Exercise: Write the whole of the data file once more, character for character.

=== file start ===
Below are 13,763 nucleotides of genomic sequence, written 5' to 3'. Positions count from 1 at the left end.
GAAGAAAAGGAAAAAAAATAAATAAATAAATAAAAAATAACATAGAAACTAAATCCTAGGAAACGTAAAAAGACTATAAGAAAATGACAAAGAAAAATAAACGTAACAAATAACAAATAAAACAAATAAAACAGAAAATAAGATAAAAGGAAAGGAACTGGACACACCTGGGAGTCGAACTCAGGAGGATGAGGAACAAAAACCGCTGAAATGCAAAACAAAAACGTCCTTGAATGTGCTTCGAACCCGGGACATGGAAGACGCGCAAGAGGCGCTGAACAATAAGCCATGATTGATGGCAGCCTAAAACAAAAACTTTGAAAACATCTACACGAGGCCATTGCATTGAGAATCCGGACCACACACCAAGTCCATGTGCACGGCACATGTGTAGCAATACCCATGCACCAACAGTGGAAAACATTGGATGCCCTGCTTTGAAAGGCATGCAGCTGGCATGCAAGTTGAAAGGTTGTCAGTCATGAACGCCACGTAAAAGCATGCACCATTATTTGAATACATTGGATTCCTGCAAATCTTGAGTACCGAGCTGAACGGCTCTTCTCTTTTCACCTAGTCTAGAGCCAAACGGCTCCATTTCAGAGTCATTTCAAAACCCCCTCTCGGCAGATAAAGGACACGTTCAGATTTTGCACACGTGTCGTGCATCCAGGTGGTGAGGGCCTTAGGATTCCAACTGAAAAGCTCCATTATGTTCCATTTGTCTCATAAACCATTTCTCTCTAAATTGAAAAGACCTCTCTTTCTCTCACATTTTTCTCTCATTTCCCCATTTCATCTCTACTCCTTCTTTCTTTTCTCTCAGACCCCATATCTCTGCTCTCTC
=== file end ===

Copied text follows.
Below are 13,763 nucleotides of genomic sequence, written 5' to 3'. Positions count from 1 at the left end.
GAAGAAAAGGAAAAAAAATAAATAAATAAATAAAAAATAACATAGAAACTAAATCCTAGGAAACGTAAAAAGACTATAAGAAAATGACAAAGAAAAATAAACGTAACAAATAACAAATAAAACAAATAAAACAGAAAATAAGATAAAAGGAAAGGAACTGGACACACCTGGGAGTCGAACTCAGGAGGATGAGGAACAAAAACCGCTGAAATGCAAAACAAAAACGTCCTTGAATGTGCTTCGAACCCGGGACATGGAAGACGCGCAAGAGGCGCTGAACAATAAGCCATGATTGATGGCAGCCTAAAACAAAAACTTTGAAAACATCTACACGAGGCCATTGCATTGAGAATCCGGACCACACACCAAGTCCATGTGCACGGCACATGTGTAGCAATACCCATGCACCAACAGTGGAAAACATTGGATGCCCTGCTTTGAAAGGCATGCAGCTGGCATGCAAGTTGAAAGGTTGTCAGTCATGAACGCCACGTAAAAGCATGCACCATTATTTGAATACATTGGATTCCTGCAAATCTTGAGTACCGAGCTGAACGGCTCTTCTCTTTTCACCTAGTCTAGAGCCAAACGGCTCCATTTCAGAGTCATTTCAAAACCCCCTCTCGGCAGATAAAGGACACGTTCAGATTTTGCACACGTGTCGTGCATCCAGGTGGTGAGGGCCTTAGGATTCCAACTGAAAAGCTCCATTATGTTCCATTTGTCTCATAAACCATTTCTCTCTAAATTGAAAAGACCTCTCTTTCTCTCACATTTTTCTCTCATTTCCCCATTTCATCTCTACTCCTTCTTTCTTTTCTCTCAGACCCCATATCTCTGCTCTCTC